• Dungeon Crawling: Very present. A few monster races are rideable however, making moving through the dungeons much quicker.
  • Evil Counterpart: Dotty's Piroro/Gitan is a dark purple sub-breed of your purebred Piroro.
  • Exposition Fairy: Bajarl, a monster which was only raiseable in the second game, returns to explain things to you as you traverse the various dungeons.
  • Fantastic Racism: The Big Bad hates humanity.
  • First Town: Colno, which possesses nice trees, a breezy atmosphere, and relatively normal living conditions compared to later towns you'll find.
  • Genre Shift: It's more of a half-and-half RPG/Simulation than earlier Monster Rancher entries.
  • The Gimmick: Like previous games, you can unlock the monsters inside of your CDs and DVDs to raise and battle.
  • Goldfish Poop Gang: The Violet Cats, a duo of by-the-book villains who are out to annoy you at every turn.
  • Gotta Catch 'Em All: There are 246 Monsters total.
  • Guide Dang It!: Getting Henger requires you to go to a place you've already cleared and find a specific item.
  • Hope Bringer: Your party brings hope to the towns via their circus shows.
  • Idle Animation: Every monster breed has them, and they're quite nice to look at.
  • Love Triangle: Albert was caught up in one in his hometown that carried on for years due to a misunderstanding. It gets addressed and wrapped up over the course of the game.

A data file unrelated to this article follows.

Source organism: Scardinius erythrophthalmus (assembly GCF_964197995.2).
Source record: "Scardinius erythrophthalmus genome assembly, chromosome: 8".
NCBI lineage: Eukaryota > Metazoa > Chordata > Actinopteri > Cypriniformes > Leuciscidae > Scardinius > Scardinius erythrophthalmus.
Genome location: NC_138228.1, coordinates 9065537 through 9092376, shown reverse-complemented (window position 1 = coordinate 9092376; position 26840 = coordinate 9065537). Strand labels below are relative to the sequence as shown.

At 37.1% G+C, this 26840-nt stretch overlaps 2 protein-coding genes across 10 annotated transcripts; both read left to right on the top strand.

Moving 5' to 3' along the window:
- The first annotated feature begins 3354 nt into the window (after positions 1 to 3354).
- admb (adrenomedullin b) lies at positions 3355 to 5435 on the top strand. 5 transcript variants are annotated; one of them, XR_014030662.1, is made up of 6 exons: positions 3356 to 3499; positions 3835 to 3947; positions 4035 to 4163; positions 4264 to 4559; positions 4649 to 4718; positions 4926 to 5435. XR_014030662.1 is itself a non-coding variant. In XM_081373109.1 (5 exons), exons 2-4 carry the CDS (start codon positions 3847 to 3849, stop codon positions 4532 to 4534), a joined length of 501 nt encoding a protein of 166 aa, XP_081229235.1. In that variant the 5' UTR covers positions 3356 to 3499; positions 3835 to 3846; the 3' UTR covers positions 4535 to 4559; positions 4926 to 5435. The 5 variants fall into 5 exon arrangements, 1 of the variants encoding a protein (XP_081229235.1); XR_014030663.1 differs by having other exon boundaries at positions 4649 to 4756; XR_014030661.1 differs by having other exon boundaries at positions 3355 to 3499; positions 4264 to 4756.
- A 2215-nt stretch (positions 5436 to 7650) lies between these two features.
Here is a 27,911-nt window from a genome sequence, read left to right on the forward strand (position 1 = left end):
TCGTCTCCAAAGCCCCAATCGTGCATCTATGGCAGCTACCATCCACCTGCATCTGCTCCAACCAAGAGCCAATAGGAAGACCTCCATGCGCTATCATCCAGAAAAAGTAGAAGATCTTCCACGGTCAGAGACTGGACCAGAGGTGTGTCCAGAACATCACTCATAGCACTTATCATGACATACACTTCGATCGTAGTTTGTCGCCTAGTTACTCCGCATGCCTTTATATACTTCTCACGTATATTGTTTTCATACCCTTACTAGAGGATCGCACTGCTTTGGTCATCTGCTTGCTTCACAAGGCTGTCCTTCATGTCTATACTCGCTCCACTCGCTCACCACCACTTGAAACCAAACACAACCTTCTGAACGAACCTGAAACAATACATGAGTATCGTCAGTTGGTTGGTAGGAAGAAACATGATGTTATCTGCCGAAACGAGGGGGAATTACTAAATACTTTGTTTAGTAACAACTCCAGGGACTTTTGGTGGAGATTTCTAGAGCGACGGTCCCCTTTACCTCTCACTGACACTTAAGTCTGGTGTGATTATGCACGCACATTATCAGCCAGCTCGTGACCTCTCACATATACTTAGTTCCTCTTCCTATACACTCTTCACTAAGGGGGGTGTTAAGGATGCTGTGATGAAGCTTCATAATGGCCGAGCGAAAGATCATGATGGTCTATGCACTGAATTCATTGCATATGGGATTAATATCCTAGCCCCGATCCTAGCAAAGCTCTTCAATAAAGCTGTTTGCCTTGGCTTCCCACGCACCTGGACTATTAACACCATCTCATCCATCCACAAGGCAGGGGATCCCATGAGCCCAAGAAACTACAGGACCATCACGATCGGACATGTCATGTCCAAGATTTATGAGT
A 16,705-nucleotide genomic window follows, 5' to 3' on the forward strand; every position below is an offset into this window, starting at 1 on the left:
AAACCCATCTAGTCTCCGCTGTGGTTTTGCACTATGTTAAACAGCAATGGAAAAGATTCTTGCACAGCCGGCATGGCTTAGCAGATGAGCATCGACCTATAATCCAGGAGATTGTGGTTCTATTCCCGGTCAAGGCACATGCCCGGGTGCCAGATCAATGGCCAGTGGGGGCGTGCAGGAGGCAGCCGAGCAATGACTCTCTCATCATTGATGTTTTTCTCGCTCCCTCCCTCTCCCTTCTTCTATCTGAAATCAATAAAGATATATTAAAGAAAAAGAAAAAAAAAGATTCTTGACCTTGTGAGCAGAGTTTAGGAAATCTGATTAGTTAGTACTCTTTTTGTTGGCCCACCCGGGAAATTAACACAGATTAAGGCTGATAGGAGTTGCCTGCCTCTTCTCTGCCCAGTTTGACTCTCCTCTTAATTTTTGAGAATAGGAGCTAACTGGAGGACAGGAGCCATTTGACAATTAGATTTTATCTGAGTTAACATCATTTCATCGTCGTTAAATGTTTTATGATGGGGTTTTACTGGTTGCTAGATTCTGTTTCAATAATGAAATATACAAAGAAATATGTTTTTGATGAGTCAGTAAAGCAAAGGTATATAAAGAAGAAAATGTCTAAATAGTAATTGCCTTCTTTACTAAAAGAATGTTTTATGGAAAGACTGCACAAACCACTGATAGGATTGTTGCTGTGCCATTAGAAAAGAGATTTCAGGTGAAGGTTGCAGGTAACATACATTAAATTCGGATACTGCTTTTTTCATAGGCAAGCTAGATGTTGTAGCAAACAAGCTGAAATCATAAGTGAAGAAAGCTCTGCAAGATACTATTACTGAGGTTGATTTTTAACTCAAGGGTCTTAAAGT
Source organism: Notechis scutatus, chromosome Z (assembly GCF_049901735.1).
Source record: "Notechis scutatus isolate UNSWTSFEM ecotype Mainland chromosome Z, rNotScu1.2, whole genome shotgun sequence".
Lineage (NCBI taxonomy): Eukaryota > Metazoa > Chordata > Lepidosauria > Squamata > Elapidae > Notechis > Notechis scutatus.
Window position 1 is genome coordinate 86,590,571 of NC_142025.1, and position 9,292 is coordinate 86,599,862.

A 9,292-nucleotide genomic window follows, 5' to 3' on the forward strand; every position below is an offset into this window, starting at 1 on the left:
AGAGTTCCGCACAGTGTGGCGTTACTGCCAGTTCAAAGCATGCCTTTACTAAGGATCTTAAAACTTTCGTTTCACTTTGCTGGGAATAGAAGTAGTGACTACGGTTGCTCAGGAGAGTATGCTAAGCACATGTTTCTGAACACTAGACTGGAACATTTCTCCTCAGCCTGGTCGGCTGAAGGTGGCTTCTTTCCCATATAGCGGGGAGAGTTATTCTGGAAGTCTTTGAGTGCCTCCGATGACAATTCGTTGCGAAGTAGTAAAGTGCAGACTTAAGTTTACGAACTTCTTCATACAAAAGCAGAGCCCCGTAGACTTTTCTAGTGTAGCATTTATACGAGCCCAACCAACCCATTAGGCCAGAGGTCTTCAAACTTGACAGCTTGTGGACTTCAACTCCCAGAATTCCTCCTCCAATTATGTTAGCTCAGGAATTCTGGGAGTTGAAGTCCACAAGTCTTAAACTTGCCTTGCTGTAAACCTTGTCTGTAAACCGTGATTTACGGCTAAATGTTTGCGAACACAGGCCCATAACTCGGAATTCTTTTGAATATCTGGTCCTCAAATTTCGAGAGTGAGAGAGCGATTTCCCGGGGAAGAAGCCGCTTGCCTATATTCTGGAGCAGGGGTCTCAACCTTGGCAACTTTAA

• Magikarp Power: Every monster in the game, if raised properly, has the power to beat the final boss single-handedly.
  • The Man Behind the Man: Woo, to Dilong.
  • Minigame: The bread and butter of your circus performances is doing well in minigames, which are tied to specific tricks that increase specific parameters for a single monster. That 30-second time limit feels shorter and shorter as you get more monsters and harder minigames to complete.
  • Mascot: Piroro for Monster Rancher EVO specifically.
  • Mon: Two hundred and forty six of them in all.
  • Monster Clown: Albert.
  • Mysterious Waif: Nayuta and Linka.
  • Mythology Gag: Moo was the main antagonist and a world-destroying force in the anime.
  • Nintendo Hard: Easier than earlier games, but still prevalent.
  • Omnicidal Maniac: Dilong wants to destroy the word, courtesy of Moo.
  • Optional Boss: A bonus dungeon unlocked after you beat the game has you fight a red version of Moo.
  • Pretty Butterflies: Monsters' souls are represented as rainbow-colored butterflies.
  • Rebellious Princess: Marlene.
  • Save Both Worlds: By the end of the game, Julio has to save both his own world and the world of Warp.
  • Sealed Evil in a Can: The Big Bad of the game is trying to revive Moo.
  • Training Boss: Dotty is the very first person you fight in the whole game and gives you a rundown of how Monster Battles are fought, with Nayuta chiming in to elaborate.
  • Trippy Finale Syndrome: The final world is like an Escher painting.
  • Unexpected Gameplay Change: The game departs from the usual tournaments and stat-raising of previous games, and is a lot lighter on the simulation aspect in general.
  • You Lose at Zero Trust: If your monster hates you because you were unnecessarily hard on it, it'll run away.